Under The Chupa

Baynonim is complaining about weddings including the singing under the chupa.
Singers who won't coordinate: A friend of the couple, usually, is chosen to sing the two boruch habas and, perhaps, an Im eshkochaich too Does the singer/friend ever meet with the band beforehand to discuss pacing and keys? Does he even let the band know the tune he'll use? No. Of course not. He just gets up and starts to sing; after a few chords the band picks it up and fills in a few weak background notes. How hard would it be to do it right? How hard could it be to make it look as if this wedding element was given some thought?
In my experience, some type of conversation about which melody is being used does frequently occur during the smorg, but the point still stands. Its better to let the band know in advance --meaning before the affair -- so that if it's a song they either don't know or haven't played in a while, they can review it and/or bring the sheet music.

Coming Soon

Top Gun! The Musical

No word on if Dedi will be joining the cast.

Album Preview

Here are audio clips from two albums scheduled to drop soon:
Yaakov Shwekey

Nose Hear

So that's how it's done!

Friday, August 20, 2004

The answer, my friend...

MOChassid asks his Rebbe why the music of so many of the folk-rocky post-Carlebach bands stinks. Here's what happened:
Expecting a very deep, Kabbalistic response, I was surprised by his simple answer: "Because they have no talent. You can have all the right motivations but if you have no talent you will not produce nice music."
Mo mentions the fact that the men with the biggest desire for the amud are the least talented. Every shul has a bunch of these guys. I think that they should be required to present a death certificate when claiming the amud for a yahrtzeit.

Himmelman Interview

YudelLine links to a Rocky Mountain News interview with singer/songwriter Peter Himmelman.
In fact, Himmelman - who has two kids' CDs out - says he's happiest writing, recording and playing for the younger set. "Kids' shows are the hardest and the most satisfying. You have to be on all the time because they really don't know who you are," he said.
Recording those albums are also a creative joy. "The new kids' CD is the best stuff I've ever written. It's so easy for me and the musicians to do. There's a total freedom from posturing. There's a freedom from thinking about radio airplay or what anyone is going to think about it," he said, noting that his heroes are Woody Guthrie and Pete Seeger who wrote, Himmelman says, "songs for kids that adults loved."

Thursday, August 19, 2004

It's Camp!

For the secular music industry, there's Victor Wooten's Bass/Nature Camp. The JM wedding industry's version would be "Left-hand Bass Camp" for keyboard players.

More On Studio Musicians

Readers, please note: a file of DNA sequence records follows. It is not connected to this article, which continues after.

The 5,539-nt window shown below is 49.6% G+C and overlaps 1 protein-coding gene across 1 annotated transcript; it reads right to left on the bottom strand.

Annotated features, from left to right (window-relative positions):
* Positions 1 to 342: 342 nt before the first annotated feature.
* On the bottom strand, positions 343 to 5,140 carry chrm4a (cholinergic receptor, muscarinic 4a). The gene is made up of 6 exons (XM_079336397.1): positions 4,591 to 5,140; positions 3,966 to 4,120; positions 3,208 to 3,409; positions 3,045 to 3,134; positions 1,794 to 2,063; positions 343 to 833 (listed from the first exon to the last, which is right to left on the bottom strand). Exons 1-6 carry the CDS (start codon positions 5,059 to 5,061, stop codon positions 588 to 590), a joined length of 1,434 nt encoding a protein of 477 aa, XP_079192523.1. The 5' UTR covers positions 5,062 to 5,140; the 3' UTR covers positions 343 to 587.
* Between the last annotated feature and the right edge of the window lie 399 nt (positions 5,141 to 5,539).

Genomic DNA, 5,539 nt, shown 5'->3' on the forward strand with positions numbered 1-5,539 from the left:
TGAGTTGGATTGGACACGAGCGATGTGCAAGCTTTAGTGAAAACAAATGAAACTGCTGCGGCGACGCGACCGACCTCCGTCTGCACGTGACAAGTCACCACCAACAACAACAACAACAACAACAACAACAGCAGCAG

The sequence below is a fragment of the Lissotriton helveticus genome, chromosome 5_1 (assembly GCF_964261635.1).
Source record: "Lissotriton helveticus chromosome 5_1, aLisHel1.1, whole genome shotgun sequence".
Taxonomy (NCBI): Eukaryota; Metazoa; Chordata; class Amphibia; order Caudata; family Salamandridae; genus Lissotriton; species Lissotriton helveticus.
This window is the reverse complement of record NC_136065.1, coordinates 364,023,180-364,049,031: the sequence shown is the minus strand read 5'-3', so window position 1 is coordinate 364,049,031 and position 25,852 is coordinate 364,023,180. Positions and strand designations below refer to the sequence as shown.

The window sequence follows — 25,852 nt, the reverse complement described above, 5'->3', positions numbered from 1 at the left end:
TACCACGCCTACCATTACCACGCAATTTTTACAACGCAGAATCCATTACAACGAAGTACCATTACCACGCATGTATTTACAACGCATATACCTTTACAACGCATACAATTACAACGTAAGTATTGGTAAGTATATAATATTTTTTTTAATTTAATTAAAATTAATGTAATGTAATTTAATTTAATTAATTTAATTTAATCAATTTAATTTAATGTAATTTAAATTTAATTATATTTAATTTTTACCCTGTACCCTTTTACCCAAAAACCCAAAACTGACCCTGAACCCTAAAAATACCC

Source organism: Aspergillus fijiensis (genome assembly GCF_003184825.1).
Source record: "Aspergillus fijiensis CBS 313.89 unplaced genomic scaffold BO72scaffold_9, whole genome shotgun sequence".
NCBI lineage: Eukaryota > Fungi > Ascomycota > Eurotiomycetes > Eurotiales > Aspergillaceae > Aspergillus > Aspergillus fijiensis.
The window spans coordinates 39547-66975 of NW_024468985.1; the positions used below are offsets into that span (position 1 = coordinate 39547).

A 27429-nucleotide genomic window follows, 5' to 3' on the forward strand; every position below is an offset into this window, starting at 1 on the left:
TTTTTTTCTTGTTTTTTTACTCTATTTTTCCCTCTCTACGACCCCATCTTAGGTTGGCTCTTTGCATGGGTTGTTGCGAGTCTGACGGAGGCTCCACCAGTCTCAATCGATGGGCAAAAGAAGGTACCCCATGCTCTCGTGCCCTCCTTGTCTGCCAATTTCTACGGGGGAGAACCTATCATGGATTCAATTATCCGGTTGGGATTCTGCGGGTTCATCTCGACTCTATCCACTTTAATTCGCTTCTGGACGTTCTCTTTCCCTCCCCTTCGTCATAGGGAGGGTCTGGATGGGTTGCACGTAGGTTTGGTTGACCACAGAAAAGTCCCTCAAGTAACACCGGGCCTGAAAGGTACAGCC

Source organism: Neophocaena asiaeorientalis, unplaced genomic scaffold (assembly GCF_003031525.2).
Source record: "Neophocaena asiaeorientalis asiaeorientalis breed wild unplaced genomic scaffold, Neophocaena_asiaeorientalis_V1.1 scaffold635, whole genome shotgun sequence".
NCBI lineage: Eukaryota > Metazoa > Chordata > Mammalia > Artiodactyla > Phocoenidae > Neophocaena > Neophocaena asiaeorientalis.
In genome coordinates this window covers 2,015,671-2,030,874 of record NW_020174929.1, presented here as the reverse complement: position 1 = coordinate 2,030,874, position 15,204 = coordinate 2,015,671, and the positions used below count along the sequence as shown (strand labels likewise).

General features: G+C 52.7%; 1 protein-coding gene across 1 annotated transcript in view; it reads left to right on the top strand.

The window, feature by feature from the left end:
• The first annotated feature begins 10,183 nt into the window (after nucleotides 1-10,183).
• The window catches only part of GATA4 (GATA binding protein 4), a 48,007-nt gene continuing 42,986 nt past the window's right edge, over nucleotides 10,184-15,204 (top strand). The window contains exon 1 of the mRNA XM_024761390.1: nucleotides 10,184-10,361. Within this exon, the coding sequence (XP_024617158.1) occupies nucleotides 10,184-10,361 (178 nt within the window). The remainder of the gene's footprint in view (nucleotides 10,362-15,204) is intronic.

Our recent post of reader's comments on Psycho Toddler's rant about studio musicians has generated responses from Psycho Toddler and Velvel.

Psycho also has visual aids to illustrate his point.

We Called It.

We shouldn't gloat, but we told you so!

I'm dreaming of a...

White Shabbos.

Via Velvel.

Wednesday, August 18, 2004

Guerilla Marketing/G'neivas Da'as

Here’s an interesting NY Times article: Warner's Tryst With Bloggers Hits Sour Note.
In the week after the song was posted on Music for Robots, a message board on the site attracted some thoughtful commentary on Warner's move. But a few comments, posted under several different names, stood out because they looked like something one might read on a teen-pop fan site.
"I never heard these guys before, but theyre awesome," read a posting last Thursday under the name Ron. "I went to their website and you can listen to a lot of ther other stuff, very cool and very good!" Another post, sprinkled with casual profanity, asserted that big corporations could still release good music, and cited the Beatles as an example.
A check of site records by Mr. Willett revealed that all four of the suspect comments had been posted from the same Internet Protocol address, indicating that they came from the same computer or from a computer within the same company. That address was also the source of two e-mail messages that Ms. Bechtel sent to a reporter, as well as the original messages sent to the bloggers.
Some of the JM promoters and performers have been doing this too, particularly on the Yahoo Jewish Music Group,although it has appeared elsewhere. I think that it’s unethical. People ought to acknowledge when they have a financial or personal interest in a given artist or project and not pretend to be fans or impartial observers.

Tuesday, August 17, 2004

Studio Musicians

Our recent link to Psycho Toddler's comments on session players is generating a lot of comments.

Abe Solomon writes: